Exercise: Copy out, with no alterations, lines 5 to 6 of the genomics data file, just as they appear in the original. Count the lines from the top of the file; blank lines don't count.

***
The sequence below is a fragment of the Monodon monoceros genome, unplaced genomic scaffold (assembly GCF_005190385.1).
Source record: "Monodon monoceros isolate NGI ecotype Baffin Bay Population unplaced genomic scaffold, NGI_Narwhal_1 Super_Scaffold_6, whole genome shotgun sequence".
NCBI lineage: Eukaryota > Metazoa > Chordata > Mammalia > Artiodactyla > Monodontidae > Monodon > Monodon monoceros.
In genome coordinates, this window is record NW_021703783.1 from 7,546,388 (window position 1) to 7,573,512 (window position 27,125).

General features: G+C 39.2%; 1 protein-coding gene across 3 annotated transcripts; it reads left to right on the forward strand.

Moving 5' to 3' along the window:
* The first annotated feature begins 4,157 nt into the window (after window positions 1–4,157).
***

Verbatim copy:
General features: G+C 39.2%; 1 protein-coding gene across 3 annotated transcripts; it reads left to right on the forward strand.

Moving 5' to 3' along the window: